Sunday, June 01, 2008

Tables

S. pointed out that a warped sheet of plywood on legs, serving as a table, is an ugly thing. A tablecloth thrown over the top merely covers ugly with excuses. One of the worst meals I've had in a long while was served on a big, warped, dinged and gouged circle of plywood. All the white polyester in the world can't disguise cockroaches on visible kitchen walls.

That's Civilization, I think: gouged, warped, and covered with a clean cloth. Last night, we were at a party in a beach town that is no resort, rather a serviceable bedroom community of surfers and the working folk; inexpensive housing near an expensive city, permanently gray skies and the faint smell of ocean must. The party was in an apartment with almost no furniture and nothing decorating the rented apartment white walls. The industrial gray carpet was stain resistant and a large window overlooked unmown state land with spiny pines where teenagers lived in the bushes. Needless to say, one bachelor lived there and another was squatting, eating donuts and writing software on the couch where he'd slept for the better part of a year.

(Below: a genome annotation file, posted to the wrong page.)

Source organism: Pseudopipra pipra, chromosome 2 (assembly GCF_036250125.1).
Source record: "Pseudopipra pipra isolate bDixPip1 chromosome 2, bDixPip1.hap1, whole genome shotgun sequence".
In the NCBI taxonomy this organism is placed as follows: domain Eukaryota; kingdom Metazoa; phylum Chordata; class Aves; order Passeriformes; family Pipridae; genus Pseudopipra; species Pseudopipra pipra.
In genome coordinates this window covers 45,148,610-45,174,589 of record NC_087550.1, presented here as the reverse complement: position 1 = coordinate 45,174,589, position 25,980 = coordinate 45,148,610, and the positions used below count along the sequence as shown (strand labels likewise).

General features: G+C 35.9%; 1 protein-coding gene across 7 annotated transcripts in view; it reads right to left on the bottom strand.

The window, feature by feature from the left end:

The party took place in the living room around food and drinks on boxes covered with a sheet. Some of us sat on floor pillows, others on the swaybacked couch and mismatched wooden chairs. A friend's iPod and portable speakers provided music.

In the kitchen, a table was the only piece of furniture in a stark, white room made glaring with an overhead light. A yellow and brown crocheted table cover was in turn obscured by our bottles of wine, cheese wrappers, fruit salad containers, and takeout boxes from gourmet supermarkets. During a self-mocking tour, our host lifted up the edge of cover to reveal a beautifully crafted thing, with elegant joints and a cleanly finished surface. It had leaves, which could slide out to seat 6 or 8 people. Everything else in the apartment was perfunctory, functional, at best an ironic joke, but this was something that spoke of social interaction, dinner parties and pleasant obligations, cooking and drinking and eating. In a building held together by mold and failing stucco, here was something made intentionally and well.

Having admired this beautiful thing, and planned future engagements around it, we returned to the dimly lit living room, where people laughed, drank, grew angry, made jokes, and otherwise acted civilized.

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